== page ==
Building Homes in the Sky: Viles Arboretum and MDIFW Join Forces for Purple Martins

Viles Arboretum is excited to be partnering with the Maine Department of Inland Fisheries and Wildlife on a Purple Martin conservation project. Starting May 25th, MDIFW will begin the installation of a nesting structure for Purple Martins in one of the fields on the back of the Arboretum property. This will be an important step for Purple Martin conservation efforts in the State of Maine. 

What is a Purple Martin? There's a good chance you haven’t even heard of these remarkable little birds, as they have become exceedingly rare in the past fifty years. They are a member of the swallow family, other members youPurple Martin may be more familiar with include the Tree Swallow and Barn Swallow. Like all swallows, Purple Martins are voracious predators of aerial insects. Equipped with large, net-like mouths and narrow wings, they cruise around with incredible agility scooping insects from the air. 

There is a long history of humans and Purple Martins engaging in mutually beneficial relationships, with humans constructing housing structures for Martin colonies to encourage the birds to set up in an area where insect control was needed. At some point during this relationship, Purple Martin’s became almost entirely dependent on human-made housing across much of their range. While the practice of constructing nesting structures was popular in the 1700-1800’s, the practice began to fall out of fashion as other methods for insect control became commonplace. When nesting sites disappeared, so did the birds.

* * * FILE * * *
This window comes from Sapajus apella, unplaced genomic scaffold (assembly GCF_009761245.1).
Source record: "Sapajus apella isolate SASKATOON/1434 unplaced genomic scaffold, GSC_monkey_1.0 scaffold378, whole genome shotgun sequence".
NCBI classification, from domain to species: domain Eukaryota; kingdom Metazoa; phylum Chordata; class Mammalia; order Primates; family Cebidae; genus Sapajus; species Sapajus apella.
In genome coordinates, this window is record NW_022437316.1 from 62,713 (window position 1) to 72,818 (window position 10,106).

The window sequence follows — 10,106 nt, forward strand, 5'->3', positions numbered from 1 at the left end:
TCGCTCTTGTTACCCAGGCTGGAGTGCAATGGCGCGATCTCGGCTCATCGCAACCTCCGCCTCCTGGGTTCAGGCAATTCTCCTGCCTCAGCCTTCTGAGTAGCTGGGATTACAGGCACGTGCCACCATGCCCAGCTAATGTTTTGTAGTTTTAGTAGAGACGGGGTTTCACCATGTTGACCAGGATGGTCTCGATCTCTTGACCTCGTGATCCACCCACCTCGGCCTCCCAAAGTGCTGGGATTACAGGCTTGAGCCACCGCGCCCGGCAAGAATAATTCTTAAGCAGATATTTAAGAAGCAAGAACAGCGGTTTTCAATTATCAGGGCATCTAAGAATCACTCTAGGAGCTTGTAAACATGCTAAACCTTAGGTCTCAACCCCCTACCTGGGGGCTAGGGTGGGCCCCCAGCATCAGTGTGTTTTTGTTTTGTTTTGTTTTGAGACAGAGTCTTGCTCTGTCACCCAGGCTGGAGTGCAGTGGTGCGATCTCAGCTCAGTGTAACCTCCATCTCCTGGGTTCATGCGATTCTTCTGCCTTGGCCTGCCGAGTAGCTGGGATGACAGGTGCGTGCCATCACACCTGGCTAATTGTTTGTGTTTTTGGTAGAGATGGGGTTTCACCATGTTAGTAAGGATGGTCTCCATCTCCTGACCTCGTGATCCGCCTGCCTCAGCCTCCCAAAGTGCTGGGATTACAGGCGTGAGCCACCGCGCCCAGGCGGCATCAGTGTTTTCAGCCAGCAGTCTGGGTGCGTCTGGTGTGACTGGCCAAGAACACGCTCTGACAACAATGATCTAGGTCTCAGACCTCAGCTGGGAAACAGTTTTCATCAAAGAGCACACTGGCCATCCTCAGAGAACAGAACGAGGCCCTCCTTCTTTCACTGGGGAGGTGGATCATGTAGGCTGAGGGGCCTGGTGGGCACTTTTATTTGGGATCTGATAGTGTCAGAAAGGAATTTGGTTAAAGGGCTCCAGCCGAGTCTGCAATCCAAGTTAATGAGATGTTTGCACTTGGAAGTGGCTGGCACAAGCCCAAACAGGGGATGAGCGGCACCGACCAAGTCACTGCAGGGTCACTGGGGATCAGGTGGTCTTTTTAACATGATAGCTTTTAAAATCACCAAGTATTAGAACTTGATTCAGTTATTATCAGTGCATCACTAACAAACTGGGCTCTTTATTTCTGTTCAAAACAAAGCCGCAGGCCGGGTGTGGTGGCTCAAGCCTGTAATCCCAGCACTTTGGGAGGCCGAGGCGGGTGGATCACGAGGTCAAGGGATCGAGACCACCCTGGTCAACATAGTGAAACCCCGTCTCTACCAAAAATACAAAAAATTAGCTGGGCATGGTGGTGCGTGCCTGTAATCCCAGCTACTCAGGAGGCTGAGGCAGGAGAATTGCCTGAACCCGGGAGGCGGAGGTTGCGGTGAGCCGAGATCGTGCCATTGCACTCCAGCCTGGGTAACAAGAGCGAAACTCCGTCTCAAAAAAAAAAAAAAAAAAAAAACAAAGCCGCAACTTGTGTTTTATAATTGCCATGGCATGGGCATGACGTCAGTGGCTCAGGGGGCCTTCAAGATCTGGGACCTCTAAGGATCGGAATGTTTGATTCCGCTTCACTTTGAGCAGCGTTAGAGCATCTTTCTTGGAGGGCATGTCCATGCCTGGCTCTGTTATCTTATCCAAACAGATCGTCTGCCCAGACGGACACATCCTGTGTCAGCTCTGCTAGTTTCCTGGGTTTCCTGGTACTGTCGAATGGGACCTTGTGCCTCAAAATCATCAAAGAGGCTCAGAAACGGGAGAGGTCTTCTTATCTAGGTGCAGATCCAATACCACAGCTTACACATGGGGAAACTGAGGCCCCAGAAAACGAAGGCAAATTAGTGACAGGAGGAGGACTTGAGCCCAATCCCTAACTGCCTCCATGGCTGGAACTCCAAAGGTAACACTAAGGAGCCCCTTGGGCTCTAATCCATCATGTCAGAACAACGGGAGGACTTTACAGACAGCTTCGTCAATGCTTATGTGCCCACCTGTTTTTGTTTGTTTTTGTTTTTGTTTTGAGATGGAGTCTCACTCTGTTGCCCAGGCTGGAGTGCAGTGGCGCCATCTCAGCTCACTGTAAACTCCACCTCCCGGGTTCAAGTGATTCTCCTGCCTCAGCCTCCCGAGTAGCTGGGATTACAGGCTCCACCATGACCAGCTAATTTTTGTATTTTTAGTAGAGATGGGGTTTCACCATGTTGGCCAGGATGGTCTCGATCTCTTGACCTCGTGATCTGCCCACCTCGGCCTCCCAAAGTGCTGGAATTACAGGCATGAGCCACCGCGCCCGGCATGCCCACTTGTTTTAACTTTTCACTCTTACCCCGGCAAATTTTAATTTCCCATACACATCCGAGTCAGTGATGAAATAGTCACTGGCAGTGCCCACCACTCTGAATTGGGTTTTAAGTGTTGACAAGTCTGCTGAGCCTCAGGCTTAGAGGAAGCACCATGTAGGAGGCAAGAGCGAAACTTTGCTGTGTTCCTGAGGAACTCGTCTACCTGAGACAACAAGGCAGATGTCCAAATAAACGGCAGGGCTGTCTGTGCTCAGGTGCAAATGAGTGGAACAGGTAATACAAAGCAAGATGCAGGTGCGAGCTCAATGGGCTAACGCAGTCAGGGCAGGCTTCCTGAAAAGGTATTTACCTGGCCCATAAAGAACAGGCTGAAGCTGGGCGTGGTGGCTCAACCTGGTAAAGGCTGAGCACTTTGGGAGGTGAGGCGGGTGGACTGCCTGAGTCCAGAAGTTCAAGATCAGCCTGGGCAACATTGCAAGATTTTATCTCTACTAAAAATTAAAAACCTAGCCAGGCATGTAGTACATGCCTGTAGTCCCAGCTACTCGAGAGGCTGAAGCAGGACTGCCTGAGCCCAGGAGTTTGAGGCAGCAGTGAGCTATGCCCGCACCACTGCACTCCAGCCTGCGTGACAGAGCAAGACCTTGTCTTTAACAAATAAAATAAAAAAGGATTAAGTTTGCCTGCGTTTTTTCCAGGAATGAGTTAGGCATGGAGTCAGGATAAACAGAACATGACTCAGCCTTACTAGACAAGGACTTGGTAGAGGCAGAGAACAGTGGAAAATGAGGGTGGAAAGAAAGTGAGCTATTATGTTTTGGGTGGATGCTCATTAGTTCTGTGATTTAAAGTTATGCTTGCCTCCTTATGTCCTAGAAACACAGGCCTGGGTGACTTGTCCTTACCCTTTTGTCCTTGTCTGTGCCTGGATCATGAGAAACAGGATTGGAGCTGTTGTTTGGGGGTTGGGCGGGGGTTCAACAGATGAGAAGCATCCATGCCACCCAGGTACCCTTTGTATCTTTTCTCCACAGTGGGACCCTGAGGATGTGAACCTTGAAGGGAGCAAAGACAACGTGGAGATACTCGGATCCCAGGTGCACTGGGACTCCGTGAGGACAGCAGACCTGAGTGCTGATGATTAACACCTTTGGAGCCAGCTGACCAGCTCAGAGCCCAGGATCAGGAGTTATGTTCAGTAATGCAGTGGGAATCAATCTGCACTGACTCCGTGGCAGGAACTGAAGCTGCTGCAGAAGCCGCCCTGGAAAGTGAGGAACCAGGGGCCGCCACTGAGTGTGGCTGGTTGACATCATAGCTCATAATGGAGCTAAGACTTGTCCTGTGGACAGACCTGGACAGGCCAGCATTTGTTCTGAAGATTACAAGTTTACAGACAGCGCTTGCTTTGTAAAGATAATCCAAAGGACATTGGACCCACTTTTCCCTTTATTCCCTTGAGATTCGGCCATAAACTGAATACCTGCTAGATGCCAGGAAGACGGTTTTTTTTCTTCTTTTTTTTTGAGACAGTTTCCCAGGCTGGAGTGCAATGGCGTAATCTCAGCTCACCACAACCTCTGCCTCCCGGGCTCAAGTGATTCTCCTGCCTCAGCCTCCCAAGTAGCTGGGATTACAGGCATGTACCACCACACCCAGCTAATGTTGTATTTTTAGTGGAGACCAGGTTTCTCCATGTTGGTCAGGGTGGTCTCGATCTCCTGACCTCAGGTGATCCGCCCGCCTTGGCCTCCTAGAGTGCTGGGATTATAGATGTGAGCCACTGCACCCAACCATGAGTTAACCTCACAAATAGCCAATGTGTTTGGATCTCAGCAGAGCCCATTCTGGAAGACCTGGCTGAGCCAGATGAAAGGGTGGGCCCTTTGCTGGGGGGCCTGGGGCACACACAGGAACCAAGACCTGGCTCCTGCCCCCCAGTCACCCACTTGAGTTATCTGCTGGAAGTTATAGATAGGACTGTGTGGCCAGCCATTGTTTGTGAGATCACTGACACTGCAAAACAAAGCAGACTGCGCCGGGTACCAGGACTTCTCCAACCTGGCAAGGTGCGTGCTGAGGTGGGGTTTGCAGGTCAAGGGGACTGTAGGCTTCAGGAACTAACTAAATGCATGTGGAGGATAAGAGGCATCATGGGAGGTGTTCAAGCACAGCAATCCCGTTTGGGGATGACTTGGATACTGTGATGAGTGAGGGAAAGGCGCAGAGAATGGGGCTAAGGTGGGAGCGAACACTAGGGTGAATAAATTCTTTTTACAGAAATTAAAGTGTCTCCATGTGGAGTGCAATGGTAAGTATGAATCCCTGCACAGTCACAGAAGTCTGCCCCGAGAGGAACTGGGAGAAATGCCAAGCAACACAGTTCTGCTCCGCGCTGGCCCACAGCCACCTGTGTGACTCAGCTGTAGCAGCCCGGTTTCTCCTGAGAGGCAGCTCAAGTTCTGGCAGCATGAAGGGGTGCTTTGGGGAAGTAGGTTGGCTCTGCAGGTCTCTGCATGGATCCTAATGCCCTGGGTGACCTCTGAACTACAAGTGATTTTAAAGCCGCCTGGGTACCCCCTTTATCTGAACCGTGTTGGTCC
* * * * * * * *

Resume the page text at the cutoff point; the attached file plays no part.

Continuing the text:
While the Purple Martin faces many challenges across its range, one of the most immediate actions we can take here in Maine is making more housing structures available to Purple Martins. There are a few existing colonies in Maine, and while most birds will return to their original nest colony, as space becomes limited, the birds will begin seeking new locations to establish. By installing a nesting structure here at the Arboretum, we hope to encourage the establishment of a new colony. Even if the birds don't come, we hope that the structure will serve to inspire our Visitors to consider constructing a nesting site on their own property, or in the very least raise awareness for this incredible bird.